Selasa, 13 September 2011

Can the challenges of poverty, sustainable consumption and good health governance be addressed in an era of globalization?

Tim Lang
The nutrition transition has taken different characteristics in various developing countries, cultures, and historical eras. Huge policy challenges arise. Is the nutrition transition inevitable? Can its patterns be altered? What policies minimize its adverse health outcomes most effectively? This chapter, while perhaps adding further complexity to an already difficult issue, outlines four policy elements that ought to inform and be part of the debate about the nutrition transition.
The first element relates to the interaction between food and nutrition and the environment – the issue of sustainable consumption. The second is social inequality – the extent of poverty and food insecurity. The third is governance, the notion that, if human policy “frames” nutrition, then human forces should themselves be shaped to do this equitably, responsibly, and effectively. The English word “governance” refers not just to what governments do, but also to the actions of other powerful social forces, such as private business.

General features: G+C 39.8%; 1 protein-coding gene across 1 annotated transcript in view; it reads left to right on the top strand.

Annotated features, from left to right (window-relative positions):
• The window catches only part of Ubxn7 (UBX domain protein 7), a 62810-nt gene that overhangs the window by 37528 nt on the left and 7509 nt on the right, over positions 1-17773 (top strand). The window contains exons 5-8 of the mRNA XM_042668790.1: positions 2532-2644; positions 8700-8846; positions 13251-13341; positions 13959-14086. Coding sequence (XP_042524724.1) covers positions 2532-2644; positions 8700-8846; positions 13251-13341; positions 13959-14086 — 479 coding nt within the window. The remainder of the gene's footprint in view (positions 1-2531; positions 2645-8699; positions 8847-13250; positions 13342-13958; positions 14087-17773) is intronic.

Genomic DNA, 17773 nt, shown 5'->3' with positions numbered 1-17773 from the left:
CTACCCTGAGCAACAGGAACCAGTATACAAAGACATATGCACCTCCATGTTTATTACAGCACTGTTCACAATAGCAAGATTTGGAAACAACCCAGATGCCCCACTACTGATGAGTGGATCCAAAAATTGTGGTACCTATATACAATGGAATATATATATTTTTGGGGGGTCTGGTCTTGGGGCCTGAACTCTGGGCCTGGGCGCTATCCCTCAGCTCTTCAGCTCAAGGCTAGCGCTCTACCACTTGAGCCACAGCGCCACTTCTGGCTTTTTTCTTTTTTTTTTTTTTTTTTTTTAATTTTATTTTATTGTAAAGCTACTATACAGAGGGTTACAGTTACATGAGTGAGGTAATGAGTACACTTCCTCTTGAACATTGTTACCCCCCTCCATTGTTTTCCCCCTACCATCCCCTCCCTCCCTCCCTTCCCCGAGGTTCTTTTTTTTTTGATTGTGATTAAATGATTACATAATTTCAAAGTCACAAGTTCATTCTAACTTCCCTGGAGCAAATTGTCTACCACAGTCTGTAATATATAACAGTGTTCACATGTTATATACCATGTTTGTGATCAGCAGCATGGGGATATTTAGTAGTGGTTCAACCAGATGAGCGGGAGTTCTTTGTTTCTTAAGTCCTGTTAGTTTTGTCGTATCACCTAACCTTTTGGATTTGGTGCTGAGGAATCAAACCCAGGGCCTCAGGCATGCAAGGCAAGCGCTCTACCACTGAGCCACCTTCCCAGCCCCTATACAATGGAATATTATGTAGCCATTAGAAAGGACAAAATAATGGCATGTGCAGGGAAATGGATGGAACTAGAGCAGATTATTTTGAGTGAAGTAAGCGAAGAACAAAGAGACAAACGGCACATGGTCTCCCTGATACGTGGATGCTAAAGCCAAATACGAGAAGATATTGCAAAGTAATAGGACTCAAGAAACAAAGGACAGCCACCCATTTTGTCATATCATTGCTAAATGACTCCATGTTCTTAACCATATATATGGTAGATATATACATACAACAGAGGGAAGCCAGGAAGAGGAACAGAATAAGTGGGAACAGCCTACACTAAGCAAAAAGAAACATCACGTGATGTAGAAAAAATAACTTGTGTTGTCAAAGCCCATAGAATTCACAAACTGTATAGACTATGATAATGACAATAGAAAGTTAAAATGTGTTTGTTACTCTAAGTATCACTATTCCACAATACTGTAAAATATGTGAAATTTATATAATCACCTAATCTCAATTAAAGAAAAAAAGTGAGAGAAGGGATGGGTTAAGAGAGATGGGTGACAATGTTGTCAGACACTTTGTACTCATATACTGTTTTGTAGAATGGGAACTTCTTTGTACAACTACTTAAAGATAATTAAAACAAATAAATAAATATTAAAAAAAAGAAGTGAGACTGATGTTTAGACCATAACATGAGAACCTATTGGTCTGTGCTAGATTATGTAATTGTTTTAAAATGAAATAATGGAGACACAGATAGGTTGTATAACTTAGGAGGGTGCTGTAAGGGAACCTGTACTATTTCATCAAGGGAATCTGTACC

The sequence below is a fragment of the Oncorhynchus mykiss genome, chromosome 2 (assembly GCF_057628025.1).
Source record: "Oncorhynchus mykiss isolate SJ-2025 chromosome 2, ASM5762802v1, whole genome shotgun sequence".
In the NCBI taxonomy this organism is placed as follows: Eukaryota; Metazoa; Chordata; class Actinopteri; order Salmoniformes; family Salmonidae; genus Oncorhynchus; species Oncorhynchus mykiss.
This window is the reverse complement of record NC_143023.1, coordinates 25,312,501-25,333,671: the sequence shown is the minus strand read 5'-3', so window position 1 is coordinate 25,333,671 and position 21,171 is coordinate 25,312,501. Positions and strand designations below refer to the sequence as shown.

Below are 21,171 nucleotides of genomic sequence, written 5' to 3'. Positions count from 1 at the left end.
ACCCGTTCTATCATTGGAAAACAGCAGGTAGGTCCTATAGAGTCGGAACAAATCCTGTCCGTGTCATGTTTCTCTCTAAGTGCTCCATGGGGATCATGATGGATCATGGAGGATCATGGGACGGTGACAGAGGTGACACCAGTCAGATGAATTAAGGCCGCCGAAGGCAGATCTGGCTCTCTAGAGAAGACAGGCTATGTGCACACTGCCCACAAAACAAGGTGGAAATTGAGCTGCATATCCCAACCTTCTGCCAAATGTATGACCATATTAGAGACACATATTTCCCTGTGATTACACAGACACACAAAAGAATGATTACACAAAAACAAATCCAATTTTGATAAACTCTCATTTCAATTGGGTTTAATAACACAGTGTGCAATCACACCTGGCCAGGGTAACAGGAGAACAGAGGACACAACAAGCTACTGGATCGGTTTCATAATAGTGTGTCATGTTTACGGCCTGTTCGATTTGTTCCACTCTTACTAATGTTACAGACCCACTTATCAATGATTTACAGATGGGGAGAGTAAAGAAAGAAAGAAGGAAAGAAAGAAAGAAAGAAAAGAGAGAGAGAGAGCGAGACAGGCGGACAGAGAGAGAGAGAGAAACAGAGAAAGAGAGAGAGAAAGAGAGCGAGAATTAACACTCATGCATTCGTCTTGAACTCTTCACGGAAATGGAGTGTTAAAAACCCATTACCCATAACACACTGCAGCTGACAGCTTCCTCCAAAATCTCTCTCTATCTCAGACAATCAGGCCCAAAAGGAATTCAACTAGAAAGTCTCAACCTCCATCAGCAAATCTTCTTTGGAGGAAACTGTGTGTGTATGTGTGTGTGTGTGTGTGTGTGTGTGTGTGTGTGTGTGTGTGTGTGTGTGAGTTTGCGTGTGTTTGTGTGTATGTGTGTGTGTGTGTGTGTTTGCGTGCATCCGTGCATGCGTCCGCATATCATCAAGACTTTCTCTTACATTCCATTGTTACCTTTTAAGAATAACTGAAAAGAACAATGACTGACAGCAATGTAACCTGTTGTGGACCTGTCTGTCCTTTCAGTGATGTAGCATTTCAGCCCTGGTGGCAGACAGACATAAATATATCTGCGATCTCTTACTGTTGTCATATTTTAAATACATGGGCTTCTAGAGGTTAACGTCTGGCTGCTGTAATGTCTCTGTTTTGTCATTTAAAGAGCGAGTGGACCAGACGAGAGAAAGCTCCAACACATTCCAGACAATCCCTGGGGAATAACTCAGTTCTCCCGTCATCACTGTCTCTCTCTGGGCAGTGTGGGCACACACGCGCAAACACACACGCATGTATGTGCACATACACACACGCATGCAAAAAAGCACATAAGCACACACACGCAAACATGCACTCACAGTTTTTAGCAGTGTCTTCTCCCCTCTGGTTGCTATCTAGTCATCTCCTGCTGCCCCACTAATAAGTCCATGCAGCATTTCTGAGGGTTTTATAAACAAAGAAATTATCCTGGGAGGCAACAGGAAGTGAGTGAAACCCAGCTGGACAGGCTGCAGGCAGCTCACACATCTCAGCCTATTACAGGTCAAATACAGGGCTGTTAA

The last element is culture, a key and often a missing component in the nutrition transition debate. Food culture is the “pull” in the transformation of tastes, just as marketing and corporate reach are the “push”.


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